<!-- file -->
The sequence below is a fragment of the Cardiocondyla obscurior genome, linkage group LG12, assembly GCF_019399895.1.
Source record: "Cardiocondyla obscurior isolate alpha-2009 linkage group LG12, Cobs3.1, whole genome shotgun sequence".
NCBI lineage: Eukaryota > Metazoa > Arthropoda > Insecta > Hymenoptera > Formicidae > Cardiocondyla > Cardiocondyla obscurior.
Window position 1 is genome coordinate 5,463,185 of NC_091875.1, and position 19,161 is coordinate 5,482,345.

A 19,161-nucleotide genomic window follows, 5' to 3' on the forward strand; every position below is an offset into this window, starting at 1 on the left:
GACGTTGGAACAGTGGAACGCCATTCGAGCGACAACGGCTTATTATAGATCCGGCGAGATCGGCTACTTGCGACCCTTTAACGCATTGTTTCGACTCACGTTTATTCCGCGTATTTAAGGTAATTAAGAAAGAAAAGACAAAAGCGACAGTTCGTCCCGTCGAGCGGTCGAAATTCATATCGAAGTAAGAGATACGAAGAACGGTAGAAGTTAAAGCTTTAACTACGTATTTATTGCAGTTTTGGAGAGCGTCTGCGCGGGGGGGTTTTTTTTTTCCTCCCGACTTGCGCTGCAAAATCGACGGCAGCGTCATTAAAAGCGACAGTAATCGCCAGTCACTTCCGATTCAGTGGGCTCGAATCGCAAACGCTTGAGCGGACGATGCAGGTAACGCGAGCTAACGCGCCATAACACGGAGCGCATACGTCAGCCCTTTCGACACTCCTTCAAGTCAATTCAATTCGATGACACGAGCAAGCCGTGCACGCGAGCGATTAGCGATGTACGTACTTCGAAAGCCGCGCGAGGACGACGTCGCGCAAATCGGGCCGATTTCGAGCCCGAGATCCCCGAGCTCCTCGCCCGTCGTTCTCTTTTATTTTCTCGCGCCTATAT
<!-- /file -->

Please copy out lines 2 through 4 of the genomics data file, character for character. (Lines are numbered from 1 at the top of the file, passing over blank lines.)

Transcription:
Source record: "Cardiocondyla obscurior isolate alpha-2009 linkage group LG12, Cobs3.1, whole genome shotgun sequence".
NCBI lineage: Eukaryota > Metazoa > Arthropoda > Insecta > Hymenoptera > Formicidae > Cardiocondyla > Cardiocondyla obscurior.
Window position 1 is genome coordinate 5,463,185 of NC_091875.1, and position 19,161 is coordinate 5,482,345.